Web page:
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Yummy alcoholic dessert recipe that will get you tipsy?

Looking for a Yummy alcoholic dessert recipe that will get you tipsy!

Besides jello shots of course! LOL

There is one catch! I live in a state where you can't buy alcohol after 9. It's after 9.

I only have in my house: vodka, gin, whiskey and triple sec.

Any ideas? I'm trying to surprise my girlfriend... help me out!

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  1. If you have some pound cake (or can buy some), cut it up and make a trifle. I would soak the cake in whisky and triple sec. You can also add some whipped cream and fresh fruit. I assume you are looking for something simple, and I think that's as simple as it gets, apart from serving plain cake with a boozy chaser.

    3 Replies
    1. re: souschef

      For even more emphasis, dim the lights, carefully light a shot of whiskey and pour over your soaked cake. Yippee!

      1. re: bushwickgirl

        Time to change your name to "boozewickgirl" !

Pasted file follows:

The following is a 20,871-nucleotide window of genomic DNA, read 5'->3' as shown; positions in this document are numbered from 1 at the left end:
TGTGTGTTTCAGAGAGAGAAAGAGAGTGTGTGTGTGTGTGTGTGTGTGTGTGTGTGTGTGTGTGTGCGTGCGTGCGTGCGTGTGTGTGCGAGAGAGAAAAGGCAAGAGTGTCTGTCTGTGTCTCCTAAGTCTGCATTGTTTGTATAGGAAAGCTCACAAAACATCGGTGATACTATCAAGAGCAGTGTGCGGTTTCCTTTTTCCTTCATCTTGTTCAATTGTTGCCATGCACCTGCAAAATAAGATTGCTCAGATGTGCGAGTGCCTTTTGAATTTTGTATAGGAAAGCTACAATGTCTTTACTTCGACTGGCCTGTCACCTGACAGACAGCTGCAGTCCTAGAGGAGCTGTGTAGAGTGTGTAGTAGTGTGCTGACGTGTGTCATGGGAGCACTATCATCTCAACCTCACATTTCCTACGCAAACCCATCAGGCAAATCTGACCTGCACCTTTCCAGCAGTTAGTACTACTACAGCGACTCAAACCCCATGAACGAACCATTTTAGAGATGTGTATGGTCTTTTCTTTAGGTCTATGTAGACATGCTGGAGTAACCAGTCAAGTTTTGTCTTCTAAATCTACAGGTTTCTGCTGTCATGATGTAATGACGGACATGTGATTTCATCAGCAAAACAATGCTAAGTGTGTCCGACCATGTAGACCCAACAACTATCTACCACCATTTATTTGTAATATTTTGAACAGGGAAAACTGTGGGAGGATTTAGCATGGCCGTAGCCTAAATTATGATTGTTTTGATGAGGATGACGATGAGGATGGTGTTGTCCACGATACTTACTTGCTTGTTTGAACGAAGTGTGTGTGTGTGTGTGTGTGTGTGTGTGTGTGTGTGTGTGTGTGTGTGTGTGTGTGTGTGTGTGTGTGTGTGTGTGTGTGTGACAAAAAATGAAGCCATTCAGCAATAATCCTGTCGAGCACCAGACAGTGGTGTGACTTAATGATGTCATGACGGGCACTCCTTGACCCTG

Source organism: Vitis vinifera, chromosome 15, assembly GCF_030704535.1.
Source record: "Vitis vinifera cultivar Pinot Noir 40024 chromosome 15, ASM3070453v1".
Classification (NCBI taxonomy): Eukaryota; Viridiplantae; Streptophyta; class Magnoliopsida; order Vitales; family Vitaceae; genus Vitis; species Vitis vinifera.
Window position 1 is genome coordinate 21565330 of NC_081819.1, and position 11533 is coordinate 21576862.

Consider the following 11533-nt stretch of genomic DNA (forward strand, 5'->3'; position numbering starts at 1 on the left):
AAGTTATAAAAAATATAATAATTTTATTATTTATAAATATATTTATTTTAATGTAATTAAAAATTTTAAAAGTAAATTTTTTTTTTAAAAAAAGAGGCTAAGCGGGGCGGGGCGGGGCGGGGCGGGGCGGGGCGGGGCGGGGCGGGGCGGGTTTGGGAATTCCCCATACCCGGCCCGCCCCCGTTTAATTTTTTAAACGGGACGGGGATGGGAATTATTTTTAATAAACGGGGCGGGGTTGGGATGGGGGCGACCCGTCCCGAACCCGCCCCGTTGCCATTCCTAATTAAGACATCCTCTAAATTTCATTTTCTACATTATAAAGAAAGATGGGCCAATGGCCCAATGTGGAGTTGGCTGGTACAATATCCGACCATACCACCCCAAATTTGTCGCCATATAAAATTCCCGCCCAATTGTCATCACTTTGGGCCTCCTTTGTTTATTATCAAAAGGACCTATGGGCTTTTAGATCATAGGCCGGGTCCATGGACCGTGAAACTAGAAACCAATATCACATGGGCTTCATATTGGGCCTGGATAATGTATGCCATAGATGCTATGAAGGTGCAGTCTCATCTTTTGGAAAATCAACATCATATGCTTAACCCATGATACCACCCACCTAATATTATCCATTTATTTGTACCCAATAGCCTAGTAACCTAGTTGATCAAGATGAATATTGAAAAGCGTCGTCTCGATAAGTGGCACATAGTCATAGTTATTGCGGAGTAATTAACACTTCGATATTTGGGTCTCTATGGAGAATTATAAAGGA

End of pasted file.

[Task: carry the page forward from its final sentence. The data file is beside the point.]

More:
1. re: souschef

          Mm, heh, heh, good one, it has been suggested...contrary to popular rumor, I really don't drink very much at all anymore, but do appreciate the efforts of others.

    2. why do you need to get her drunk if she's already agreed to be you girlfriend? ;)

      seriously though, the soaked cake/trifle idea is definitely the easiest way to go. another simple one would be ice cream floats with beer (assuming, of course, that you have beer and ice cream).

      if you're feeling adventurous and happen to have the necessary ingredients on hand for chocolate mousse, you could also do that...

      2 Replies
      1. re: goodhealthgourmet

        i really should have mentioned we are in college and getting drunk is a normality...

      2. Too late for tonight's seduction but a great quick, boozy dessert is the Scottish Atholl Brose. Whip heavy cream, add whisky gradually (about 1 tb per 100 ml of cream), add runny honey to taste, then stir in some toasted oatmeal (cooled). It gets better (and boozier) the longer it sits so some planning may be needed for next time.

        1. I'm amazed there's hardly any recipes here, and so much moralizing. I have a recipe for Amaretto Pound Cake that is almost too much (but not for me!), I got it here so will try to find. I have to be careful who I make it for, however, these are my favorite kind of desserts. Also bourbon balls, every Christmas I get reminder calls to make them from all over. Now four or five of those will get you looped.

          4 Replies
          1. re: coll

            How about posting a recipe for those bourbon balls.